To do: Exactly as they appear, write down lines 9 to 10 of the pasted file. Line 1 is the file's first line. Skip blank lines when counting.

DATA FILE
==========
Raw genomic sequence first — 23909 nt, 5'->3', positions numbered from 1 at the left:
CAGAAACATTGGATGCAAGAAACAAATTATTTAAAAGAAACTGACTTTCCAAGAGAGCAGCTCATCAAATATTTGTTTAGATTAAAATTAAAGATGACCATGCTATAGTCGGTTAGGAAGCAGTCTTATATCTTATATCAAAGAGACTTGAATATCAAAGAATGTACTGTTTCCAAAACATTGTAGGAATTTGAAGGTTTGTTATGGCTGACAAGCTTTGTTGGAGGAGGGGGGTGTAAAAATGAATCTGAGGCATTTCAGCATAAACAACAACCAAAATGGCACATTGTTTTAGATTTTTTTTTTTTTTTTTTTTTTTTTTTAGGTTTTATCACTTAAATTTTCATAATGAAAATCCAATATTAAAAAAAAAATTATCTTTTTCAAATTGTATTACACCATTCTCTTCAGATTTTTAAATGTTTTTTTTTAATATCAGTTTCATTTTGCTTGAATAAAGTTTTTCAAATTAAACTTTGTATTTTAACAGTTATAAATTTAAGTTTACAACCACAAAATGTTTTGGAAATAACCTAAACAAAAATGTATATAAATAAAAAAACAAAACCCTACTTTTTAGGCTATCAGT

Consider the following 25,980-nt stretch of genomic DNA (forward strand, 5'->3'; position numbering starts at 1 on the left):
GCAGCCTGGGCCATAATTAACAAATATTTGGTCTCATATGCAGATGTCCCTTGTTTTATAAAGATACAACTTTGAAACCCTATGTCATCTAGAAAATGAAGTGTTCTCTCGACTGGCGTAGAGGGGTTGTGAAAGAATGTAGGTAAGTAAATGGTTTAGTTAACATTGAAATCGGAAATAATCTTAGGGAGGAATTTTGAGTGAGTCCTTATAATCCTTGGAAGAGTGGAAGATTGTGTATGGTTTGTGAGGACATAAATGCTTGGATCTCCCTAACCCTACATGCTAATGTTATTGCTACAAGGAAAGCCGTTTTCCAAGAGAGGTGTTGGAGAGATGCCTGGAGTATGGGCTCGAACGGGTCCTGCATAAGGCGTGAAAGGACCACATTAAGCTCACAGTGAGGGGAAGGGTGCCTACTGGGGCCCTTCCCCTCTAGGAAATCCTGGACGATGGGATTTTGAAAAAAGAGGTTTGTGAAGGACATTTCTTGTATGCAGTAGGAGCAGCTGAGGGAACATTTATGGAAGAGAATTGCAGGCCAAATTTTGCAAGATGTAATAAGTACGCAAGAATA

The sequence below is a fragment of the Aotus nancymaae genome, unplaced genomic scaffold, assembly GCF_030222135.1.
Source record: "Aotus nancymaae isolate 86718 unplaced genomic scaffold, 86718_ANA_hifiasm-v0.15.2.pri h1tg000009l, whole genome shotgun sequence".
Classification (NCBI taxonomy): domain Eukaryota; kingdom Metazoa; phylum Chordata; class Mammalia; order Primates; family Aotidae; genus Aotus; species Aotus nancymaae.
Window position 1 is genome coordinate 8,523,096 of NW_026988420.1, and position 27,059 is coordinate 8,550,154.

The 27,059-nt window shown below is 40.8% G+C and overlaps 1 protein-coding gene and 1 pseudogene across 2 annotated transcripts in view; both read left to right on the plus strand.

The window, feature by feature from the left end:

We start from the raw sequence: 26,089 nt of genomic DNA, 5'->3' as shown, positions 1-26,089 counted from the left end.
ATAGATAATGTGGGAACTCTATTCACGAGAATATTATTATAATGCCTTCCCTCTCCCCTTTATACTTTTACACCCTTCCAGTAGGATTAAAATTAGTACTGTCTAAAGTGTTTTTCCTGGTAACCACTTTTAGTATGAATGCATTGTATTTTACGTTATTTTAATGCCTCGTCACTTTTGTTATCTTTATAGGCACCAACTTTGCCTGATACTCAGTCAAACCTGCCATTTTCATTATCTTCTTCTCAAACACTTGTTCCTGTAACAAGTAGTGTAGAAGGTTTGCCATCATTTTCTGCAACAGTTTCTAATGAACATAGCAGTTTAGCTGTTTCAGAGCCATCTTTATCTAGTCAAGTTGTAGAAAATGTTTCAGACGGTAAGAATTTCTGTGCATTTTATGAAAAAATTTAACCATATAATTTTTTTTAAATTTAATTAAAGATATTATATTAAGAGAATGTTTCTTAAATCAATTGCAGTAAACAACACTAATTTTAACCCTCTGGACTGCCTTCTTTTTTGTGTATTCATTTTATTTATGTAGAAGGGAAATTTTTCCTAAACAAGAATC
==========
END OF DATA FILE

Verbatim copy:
The 27,059-nt window shown below is 40.8% G+C and overlaps 1 protein-coding gene and 1 pseudogene across 2 annotated transcripts in view; both read left to right on the plus strand.

The window, feature by feature from the left end: